Long-Term, Growth-Oriented Energy Policies Key to Economic Recovery

Market-based policies with a long-term focus will enable the energy industry to fulfill its essential role in America's energy future and economic recovery, Rex Tillerson, chairman and chief executive officer of Exxon Mobil Corporation, said today.

"In these challenging economic times, we must not lose sight of the foundations of our economic success," Tillerson said in a speech to the Executives' Club of Chicago.

"Our best hope for re-energizing growth and creating new jobs is a stable policy framework that supports investment, research and development, and the international competitiveness of American companies."

Tillerson said the magnitude of the energy challenge facing America and the world is outlined in ExxonMobil's "Outlook for Energy: A View to 2030," which was released last week. The Outlook for Energy forecasts that growing populations and expanding economies will increase global energy needs by 35 percent between 2005 and 2030, requiring an integrated series of solutions to meet demand while managing greenhouse gas emissions.

"There is no silver bullet," said Tillerson. "We will need all viable sources of energy and multiple technology breakthroughs across many sectors of the economy to achieve the balance we need and the progress we seek."

Both government and the business community need to provide pragmatic, informed, far-sighted leadership, he said. That includes polices that provide for a stable tax, legal and regulatory framework, open access to resources for production, respect for the sanctity of contracts and promotion of free trade and investment.

"All of us aspire to economic growth, energy security and a cleaner environment," said Tillerson. "Central to achieving this shared vision is an understanding of the need to adopt long-term stable policies that are grounded in a realistic understanding of the scale of the challenge."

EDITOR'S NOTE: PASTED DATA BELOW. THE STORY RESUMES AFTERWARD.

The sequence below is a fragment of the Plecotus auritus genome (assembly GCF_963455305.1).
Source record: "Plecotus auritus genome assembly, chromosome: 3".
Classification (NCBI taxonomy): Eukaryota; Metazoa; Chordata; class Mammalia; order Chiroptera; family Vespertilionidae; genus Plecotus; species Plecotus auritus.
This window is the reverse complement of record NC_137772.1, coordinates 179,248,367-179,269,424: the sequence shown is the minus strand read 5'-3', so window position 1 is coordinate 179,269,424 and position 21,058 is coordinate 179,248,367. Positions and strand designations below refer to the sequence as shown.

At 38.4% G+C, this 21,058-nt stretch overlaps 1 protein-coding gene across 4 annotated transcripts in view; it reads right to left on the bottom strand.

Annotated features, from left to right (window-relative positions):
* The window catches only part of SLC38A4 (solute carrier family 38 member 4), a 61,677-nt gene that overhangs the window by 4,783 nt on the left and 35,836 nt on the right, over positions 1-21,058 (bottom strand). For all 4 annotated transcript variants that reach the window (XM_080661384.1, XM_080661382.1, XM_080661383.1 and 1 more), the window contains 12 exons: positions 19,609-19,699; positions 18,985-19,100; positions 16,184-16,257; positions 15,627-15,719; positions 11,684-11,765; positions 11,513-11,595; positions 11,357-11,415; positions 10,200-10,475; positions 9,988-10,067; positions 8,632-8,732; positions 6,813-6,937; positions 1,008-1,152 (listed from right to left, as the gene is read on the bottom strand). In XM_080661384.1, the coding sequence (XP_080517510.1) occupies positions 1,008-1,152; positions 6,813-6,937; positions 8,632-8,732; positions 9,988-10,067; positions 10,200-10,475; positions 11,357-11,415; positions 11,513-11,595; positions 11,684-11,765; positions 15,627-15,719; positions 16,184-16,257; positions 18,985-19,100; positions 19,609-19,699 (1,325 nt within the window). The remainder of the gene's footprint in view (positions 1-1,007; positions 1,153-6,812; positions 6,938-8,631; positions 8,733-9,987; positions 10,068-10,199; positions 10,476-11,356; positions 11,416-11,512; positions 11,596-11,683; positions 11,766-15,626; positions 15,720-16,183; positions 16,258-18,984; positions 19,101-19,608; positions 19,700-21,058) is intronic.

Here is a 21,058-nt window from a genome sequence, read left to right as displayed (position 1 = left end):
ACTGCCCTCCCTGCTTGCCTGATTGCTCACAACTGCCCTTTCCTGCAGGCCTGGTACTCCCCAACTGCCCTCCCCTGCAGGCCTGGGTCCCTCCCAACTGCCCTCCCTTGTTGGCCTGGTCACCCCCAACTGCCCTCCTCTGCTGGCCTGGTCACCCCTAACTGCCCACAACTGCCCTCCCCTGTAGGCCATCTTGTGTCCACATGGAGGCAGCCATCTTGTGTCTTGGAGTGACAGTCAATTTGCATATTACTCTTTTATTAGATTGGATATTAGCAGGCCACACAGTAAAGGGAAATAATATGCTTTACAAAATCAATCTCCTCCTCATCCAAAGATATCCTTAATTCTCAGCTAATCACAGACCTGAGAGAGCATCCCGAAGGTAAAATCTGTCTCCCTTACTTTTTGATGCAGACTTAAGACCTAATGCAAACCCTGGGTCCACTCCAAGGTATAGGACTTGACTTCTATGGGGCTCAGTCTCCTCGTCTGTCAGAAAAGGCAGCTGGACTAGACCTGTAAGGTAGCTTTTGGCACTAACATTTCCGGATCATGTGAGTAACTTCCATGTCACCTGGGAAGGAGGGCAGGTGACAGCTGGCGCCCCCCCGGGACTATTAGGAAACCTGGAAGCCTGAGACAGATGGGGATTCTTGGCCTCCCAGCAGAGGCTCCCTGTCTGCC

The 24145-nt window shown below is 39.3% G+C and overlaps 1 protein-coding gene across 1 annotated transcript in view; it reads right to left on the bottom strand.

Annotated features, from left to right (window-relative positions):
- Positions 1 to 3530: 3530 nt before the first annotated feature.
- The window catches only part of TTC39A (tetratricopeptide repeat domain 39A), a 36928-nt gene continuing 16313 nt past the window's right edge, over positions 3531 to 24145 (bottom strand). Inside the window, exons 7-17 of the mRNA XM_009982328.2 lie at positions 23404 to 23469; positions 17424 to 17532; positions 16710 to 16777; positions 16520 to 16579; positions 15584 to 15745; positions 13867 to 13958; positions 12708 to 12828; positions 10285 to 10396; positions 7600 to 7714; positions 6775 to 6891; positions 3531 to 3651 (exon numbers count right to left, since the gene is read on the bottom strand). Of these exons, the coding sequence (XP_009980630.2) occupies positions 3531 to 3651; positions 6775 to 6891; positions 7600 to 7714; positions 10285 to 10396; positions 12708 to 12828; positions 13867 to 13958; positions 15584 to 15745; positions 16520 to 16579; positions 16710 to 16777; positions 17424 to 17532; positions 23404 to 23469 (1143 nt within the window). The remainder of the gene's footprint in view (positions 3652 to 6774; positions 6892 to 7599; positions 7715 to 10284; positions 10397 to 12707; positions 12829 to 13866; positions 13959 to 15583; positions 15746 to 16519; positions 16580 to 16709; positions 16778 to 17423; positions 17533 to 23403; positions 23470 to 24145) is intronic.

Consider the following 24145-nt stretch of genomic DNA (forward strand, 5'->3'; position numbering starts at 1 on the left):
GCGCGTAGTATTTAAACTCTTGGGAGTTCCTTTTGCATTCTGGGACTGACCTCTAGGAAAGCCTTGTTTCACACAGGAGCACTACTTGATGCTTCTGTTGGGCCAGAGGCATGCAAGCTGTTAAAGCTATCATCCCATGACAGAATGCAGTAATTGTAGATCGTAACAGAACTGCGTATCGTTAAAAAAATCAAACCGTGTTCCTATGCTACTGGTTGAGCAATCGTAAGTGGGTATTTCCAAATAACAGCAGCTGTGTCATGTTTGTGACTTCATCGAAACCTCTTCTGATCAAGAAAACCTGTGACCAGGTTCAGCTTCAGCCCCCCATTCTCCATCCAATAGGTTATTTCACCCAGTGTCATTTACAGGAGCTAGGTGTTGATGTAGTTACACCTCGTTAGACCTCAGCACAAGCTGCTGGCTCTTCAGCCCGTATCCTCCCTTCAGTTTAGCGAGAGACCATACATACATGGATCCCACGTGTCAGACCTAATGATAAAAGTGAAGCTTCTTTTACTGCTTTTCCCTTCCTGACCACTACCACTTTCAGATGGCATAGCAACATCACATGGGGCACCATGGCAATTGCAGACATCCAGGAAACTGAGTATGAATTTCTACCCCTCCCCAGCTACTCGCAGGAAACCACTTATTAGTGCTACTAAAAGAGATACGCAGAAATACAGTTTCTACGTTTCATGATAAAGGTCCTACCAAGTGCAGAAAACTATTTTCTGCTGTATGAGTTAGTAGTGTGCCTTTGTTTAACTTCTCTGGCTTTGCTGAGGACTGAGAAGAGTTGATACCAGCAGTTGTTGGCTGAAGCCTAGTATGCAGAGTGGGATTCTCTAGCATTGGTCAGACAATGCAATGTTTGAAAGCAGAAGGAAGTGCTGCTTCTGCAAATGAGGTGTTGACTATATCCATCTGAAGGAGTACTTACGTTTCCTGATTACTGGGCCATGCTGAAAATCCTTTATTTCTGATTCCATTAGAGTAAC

The energy industry is critical to the U.S. economy, supplying the energy equivalent of 50 million barrels of oil every day that is required to heat homes, power factories and keep the nation moving. The industry employs 1.8 million people directly, and another 4.6 million indirectly in the United States, and oil and gas producers paid more than $90 billion in income taxes in 2006.

"A long-term, growth-oriented policy approach, coupled with the American people's support for increased access to domestic energy supplies, would enable the energy sector to contribute even more to the U.S. economy," said Tillerson.

"By opening up new domestic sources of energy, we would also open up new sources of government revenue. Increased domestic access opens up the potential for tens of billions of dollars in new revenues from oil-and-gas lease bonuses, royalties, and income taxes for decades to come."

Tillerson said a cooperative approach is required to meet America's shared energy goals with integrated solutions that address supply, efficiency and environmental protection.

"Reducing carbon-dioxide emissions while meeting the tremendous growth in energy demand will require an enormous effort from an enormous industry," he said. "It will demand new technologies and additional efficiency gains and require thinking on a massive scale."

He said integrated solutions are built on technology and teamwork, bringing industries, companies, governments, and people from around the world together through the free exchange of goods, services and ideas.

"Such solutions have been at the heart of America's economic growth, competitiveness, and leadership. They have made our economy stronger, more resilient, and increasingly energy efficient, and will be the key to future economic growth."


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